Creative Scandinavian design store. This is mostly funky, beautifully made kitchenware, from cheese boards to wine glasses. Also some nifty gifts, such as raven-shaped lamps. • +354 553 3003
30. Ófeigur Björnsson • Vesturbær/Old Reykjavik
Bespoke gold- and silverwork. Master craftsman Björnsson designs unique silver and gold jewellery inset with lava and other natural material. His wife is a dressmaker and you can find her creations and accessories here as well. • +354 551 1161
Reykjavik Craft Beer
31. Skúli Craft Bar • Vesturbær/Old Reykjavik
Arguably Iceland’s classiest and best craft beer bar, with up to 14 local brews on tap, mostly from the award-winning Borg brewery. Come during happy hour (2-7pm) to take advantage of the cheaper prices. Brews to try include the experimental Leifur, Úlfur IPA, and Garún (imperial stout). • +354 519 6455
32. MicroBar • Vesturbær/Old Reykjavik
One of the oldest craft beer bars in Iceland, MicroBar has ten local draughts on tap from the Gæðingur brewery in north Iceland, as well as a plethora of bottled beers from all over the world. Darker, stronger brews are best here. Can’t make up your mind? Try the beer flight. • +354 865 8389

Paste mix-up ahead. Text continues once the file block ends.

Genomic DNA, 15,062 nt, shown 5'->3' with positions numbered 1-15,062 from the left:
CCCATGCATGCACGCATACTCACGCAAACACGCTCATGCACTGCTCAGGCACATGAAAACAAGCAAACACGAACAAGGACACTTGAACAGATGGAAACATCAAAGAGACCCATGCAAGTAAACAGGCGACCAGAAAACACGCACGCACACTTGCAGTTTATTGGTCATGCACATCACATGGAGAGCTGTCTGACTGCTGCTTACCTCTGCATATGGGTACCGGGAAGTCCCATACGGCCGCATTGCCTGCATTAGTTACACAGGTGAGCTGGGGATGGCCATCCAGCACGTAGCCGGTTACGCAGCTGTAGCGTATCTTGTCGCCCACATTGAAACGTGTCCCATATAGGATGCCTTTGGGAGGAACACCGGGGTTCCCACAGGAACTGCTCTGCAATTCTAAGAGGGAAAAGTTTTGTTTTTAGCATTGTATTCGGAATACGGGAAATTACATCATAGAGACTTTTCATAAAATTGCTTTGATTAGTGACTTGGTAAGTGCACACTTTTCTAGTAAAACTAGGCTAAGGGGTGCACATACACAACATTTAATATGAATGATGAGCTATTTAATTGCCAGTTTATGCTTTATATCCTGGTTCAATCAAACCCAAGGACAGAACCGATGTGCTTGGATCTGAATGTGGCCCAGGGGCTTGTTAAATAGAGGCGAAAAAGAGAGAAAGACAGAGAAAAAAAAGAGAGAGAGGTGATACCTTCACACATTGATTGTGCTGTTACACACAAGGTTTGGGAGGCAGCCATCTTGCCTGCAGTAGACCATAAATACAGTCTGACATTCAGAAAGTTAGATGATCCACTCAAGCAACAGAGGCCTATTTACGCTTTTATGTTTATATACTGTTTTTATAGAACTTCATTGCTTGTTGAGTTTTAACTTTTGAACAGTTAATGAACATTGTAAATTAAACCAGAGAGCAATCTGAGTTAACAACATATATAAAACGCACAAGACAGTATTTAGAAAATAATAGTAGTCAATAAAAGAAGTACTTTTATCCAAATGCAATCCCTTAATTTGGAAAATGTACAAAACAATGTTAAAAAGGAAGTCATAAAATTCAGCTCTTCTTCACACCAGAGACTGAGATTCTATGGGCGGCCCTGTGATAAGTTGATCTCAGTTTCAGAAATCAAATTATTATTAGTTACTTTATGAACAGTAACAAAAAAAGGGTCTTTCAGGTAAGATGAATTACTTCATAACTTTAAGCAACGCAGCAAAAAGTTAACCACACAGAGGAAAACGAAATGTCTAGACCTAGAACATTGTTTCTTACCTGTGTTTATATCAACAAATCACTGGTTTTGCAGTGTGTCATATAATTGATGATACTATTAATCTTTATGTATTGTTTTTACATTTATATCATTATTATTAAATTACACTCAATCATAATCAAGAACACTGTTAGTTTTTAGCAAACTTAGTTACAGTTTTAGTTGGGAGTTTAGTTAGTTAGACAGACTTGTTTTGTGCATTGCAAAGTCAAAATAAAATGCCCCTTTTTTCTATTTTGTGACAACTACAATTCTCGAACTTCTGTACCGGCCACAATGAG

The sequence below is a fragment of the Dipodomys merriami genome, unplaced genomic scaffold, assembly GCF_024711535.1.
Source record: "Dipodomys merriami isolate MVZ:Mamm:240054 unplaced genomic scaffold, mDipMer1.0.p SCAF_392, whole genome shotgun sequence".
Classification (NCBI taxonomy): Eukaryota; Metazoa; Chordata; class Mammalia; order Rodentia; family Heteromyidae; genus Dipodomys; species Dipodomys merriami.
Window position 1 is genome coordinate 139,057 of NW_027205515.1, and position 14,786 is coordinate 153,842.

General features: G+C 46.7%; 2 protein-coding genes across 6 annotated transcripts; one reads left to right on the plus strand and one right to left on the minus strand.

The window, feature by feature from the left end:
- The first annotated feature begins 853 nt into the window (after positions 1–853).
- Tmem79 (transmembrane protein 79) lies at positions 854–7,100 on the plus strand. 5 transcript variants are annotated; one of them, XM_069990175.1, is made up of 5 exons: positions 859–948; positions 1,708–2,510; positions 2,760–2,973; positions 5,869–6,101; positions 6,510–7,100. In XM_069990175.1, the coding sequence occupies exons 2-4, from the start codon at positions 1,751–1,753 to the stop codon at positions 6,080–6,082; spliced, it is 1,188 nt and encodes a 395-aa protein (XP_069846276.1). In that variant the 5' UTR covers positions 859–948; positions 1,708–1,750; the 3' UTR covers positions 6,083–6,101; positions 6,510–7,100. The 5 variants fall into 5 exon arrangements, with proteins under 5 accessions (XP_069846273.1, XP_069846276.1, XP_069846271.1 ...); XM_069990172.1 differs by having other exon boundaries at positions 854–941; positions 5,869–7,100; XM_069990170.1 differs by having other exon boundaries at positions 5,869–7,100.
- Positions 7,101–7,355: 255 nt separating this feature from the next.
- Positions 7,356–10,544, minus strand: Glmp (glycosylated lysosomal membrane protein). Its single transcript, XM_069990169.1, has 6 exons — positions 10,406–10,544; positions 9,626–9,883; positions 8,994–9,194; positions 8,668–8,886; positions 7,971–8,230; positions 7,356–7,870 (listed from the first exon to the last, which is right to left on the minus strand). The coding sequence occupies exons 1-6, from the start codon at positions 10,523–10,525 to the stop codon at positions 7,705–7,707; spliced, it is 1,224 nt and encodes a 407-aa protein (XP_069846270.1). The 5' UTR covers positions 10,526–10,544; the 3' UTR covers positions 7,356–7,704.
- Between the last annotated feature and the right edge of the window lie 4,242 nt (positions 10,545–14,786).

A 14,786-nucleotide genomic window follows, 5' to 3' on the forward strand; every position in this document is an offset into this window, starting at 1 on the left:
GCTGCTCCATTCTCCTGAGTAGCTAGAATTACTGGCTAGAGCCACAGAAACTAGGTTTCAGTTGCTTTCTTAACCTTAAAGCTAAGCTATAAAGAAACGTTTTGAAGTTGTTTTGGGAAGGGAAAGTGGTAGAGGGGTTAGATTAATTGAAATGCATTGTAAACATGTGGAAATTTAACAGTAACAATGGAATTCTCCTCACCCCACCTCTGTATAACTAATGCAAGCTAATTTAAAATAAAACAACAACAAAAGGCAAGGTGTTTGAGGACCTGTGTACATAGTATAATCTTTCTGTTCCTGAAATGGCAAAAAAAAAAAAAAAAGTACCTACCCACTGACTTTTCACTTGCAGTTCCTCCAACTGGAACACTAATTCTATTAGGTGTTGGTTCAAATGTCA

33. Mikkeler & Friends • Downtown/101/Miðborg
Inside one of the oldest buildings in downtown Reykjavik, the colorful interior of this Danish craft beer pub was designed by a famous film set designer and features a theatrical/circus theme. There are 20 rotating beers on tap, from Mikkeler’s own to Icelandic craft brews. Great pizzeria below. • +354 437 0203
34. Kaldi Bar • Downtown/101/Miðborg
Popular with students and arty types, Kaldi usually has four beers on tap from Kaldi Brewery – Iceland’s original microbrewery. The beers are brewed using the centuries-old Czech method; the unfiltered Kaldi brew is a local favorite. Light pub food served. • +354 581 2200
35. Icelandic Craft Bar • Vesturbær/Old Reykjavik
This super-central bar focuses exclusively on Icelandic brews, with six on tap and 14 bottled beers from Börg, Einstök, Víking, and the rarer Austri from east Iceland. If you’re hungry, you can bring food here from Icelandic Street Food, a sister business several doors down. Occasional live music in the basement. • +354 691 3350